Microsoft claims its socl.com launch was an accident. But the company has a lot of solid reasons to explore social networking beyond its relationship with Facebook.
Microsoft already owns a minority stake in Facebook. That's
paid some dividends for Redmond, mostly in the form of new social-networking
features for Bing and a new channel for its recently acquired Skype.
But investment in Facebook aside, will Microsoft consider
building a social network of its very own?
That was an idea floating around the blogosphere over the
weekend, after Microsoft posted what looked like a social-networking
project-code-named "Tulalip"-onto the Web URL socl.com
"With Tulalip you can find what you need and Share what you know easier than
ever," read the page's opening text, above a series of what looked like
Microsoft promptly yanked the page, replacing it with a note
suggesting the whole thing was an
accident: "Socl.com is an internal design project from a team in Microsoft
Research which was mistakenly published to the Web ... We didn't mean to,
Microsoft has some good reasons to explore social networking
as a new project avenue. For starters, its archrival Google recently launched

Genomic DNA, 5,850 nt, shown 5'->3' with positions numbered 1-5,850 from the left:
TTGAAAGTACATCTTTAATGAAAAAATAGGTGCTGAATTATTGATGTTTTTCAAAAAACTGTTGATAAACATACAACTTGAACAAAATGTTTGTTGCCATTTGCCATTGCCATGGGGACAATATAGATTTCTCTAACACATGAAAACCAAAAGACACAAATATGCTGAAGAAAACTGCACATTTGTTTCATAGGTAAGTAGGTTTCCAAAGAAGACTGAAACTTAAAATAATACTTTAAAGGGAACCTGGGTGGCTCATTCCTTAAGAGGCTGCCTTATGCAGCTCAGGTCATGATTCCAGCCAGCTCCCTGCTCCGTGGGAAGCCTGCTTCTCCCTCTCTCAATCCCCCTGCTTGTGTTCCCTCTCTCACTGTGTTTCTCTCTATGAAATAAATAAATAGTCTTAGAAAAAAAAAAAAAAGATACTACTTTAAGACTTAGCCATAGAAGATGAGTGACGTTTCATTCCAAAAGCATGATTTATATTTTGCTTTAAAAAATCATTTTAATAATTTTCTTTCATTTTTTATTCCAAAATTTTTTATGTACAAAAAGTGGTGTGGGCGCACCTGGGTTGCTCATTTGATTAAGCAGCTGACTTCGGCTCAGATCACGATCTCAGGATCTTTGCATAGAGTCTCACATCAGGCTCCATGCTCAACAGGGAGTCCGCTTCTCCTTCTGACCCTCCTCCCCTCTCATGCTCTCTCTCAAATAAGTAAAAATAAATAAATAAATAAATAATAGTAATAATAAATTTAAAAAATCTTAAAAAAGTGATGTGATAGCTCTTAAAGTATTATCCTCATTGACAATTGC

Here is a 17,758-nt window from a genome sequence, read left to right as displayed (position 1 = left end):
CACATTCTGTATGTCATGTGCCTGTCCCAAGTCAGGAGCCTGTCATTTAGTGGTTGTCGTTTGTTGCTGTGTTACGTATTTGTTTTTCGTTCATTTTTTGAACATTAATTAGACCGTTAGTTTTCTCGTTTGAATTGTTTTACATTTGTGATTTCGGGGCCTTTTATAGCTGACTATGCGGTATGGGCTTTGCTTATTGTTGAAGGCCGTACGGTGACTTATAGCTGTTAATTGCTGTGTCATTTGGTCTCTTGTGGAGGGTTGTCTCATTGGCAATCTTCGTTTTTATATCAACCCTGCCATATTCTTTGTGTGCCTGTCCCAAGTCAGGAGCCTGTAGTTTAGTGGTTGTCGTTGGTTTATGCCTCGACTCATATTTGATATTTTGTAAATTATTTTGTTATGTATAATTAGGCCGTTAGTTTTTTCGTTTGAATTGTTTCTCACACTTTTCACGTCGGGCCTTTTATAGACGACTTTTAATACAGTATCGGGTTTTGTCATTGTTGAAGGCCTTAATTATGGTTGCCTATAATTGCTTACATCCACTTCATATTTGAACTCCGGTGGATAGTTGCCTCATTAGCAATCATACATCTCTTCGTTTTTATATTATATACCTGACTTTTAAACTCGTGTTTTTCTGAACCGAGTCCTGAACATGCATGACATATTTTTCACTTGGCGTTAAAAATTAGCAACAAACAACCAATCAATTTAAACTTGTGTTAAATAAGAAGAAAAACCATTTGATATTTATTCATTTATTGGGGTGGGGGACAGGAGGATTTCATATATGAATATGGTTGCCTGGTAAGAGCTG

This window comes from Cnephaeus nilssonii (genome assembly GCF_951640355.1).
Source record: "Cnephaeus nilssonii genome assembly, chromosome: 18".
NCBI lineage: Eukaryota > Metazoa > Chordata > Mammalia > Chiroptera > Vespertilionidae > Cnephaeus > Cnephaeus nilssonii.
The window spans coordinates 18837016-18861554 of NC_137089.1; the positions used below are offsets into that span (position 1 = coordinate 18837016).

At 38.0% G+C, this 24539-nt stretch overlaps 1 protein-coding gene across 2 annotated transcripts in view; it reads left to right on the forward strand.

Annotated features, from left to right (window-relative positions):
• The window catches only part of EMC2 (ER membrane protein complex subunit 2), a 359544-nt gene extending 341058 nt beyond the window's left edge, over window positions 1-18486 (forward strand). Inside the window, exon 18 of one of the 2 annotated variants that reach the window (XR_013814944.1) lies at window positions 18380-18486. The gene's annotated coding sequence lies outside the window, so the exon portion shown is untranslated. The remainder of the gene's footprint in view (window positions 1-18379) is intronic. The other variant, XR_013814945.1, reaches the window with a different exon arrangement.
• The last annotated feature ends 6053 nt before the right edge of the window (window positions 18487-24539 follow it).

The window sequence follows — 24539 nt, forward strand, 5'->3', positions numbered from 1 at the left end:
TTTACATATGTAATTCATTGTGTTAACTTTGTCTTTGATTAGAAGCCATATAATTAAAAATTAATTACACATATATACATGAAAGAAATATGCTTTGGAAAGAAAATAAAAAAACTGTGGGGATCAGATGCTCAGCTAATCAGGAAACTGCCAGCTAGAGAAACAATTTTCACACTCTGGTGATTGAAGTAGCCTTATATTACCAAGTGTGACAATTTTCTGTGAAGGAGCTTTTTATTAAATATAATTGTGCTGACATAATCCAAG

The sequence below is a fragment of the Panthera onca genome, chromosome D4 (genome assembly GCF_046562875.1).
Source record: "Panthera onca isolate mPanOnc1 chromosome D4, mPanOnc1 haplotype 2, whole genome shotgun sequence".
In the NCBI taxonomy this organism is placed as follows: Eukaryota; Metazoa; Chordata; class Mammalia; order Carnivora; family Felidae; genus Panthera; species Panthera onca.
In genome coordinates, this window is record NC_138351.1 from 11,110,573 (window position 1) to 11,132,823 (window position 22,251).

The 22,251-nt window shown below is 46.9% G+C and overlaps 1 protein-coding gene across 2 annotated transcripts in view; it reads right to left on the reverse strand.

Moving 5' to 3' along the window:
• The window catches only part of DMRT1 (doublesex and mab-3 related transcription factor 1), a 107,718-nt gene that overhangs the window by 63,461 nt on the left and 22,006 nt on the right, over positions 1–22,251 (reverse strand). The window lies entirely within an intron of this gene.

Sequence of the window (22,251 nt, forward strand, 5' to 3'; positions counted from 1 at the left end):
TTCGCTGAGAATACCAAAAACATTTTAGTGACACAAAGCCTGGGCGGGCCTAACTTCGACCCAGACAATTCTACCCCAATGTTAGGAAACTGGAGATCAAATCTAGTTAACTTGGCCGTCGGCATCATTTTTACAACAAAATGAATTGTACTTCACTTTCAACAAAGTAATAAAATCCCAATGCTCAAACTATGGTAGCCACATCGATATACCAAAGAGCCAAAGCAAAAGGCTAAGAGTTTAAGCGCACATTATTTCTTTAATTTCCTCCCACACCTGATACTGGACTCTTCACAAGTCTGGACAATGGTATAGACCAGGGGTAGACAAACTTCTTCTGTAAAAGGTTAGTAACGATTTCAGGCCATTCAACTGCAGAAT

Google+, a social network meant to
out-Facebook Facebook. Microsoft battles Google in a number of areas,
particularly online search and mobile operating systems.
It seems inevitable that, if Google were to move into the social
networking realm, Microsoft would consider methods for blunting its
For the moment, it seems the best way for Microsoft to
achieve that aim is to leverage its existing relationship with Facebook-a
relationship that's certainly deepened in recent weeks and months, with the
aforementioned Bing features and Skype integration. When users query Bing for
specific people, for example, the search engine can offer Facebook information
on the results page. If they're traveling to a new city, such as Paris, Bing
will tell them which Facebook friends live there. This "infusing the emotional"
into queries, as Bing Director Stefan Weitz once told eWEEK, is Microsoft's
strategy for differentiating its search engine from Google.
However, Microsoft's minority stake also means precious
little control over Facebook CEO Mark Zuckerberg if he ever decides the
relationship with Redmond has gone a little stale.
In light of that, it seems inevitable that a company as
large and ostensibly forward-thinking as Microsoft would consider how to best
establish a branded social-networking presence beholden to nobody. Nonetheless,
Microsoft still needs to tread carefully-Google+
is apparently enjoying an early-adopter surge, and Facebook remains the
dominant force in social networking. Hence, this weird accident (or "accident")
with Tulalip-it's not outside the realm of possibility that Microsoft would do
something like this, solely to gauge the inevitable reaction.
Nicholas Kolakowski on Twitter